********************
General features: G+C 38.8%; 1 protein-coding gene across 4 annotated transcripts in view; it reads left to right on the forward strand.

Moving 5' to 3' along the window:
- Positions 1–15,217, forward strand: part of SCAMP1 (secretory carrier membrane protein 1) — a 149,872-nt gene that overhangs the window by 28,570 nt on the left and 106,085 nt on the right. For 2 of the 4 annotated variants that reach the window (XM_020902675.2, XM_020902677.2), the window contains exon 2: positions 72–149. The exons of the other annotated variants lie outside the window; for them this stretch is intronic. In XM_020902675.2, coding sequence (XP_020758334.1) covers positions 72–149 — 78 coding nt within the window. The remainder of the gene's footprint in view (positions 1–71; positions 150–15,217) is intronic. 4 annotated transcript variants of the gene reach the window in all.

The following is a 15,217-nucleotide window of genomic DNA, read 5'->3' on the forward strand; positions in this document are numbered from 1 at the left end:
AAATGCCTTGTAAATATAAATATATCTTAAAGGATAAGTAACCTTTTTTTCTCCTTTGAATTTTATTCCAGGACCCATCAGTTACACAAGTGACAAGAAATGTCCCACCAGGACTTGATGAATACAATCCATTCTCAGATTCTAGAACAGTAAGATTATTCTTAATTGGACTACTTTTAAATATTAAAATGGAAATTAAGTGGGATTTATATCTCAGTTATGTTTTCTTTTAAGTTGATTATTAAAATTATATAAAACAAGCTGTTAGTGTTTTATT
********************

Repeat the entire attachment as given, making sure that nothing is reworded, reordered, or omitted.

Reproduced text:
General features: G+C 38.8%; 1 protein-coding gene across 4 annotated transcripts in view; it reads left to right on the forward strand.

Moving 5' to 3' along the window:
- Positions 1–15,217, forward strand: part of SCAMP1 (secretory carrier membrane protein 1) — a 149,872-nt gene that overhangs the window by 28,570 nt on the left and 106,085 nt on the right. For 2 of the 4 annotated variants that reach the window (XM_020902675.2, XM_020902677.2), the window contains exon 2: positions 72–149. The exons of the other annotated variants lie outside the window; for them this stretch is intronic. In XM_020902675.2, coding sequence (XP_020758334.1) covers positions 72–149 — 78 coding nt within the window. The remainder of the gene's footprint in view (positions 1–71; positions 150–15,217) is intronic. 4 annotated transcript variants of the gene reach the window in all.

The following is a 15,217-nucleotide window of genomic DNA, read 5'->3' on the forward strand; positions in this document are numbered from 1 at the left end:
AAATGCCTTGTAAATATAAATATATCTTAAAGGATAAGTAACCTTTTTTTCTCCTTTGAATTTTATTCCAGGACCCATCAGTTACACAAGTGACAAGAAATGTCCCACCAGGACTTGATGAATACAATCCATTCTCAGATTCTAGAACAGTAAGATTATTCTTAATTGGACTACTTTTAAATATTAAAATGGAAATTAAGTGGGATTTATATCTCAGTTATGTTTTCTTTTAAGTTGATTATTAAAATTATATAAAACAAGCTGTTAGTGTTTTATT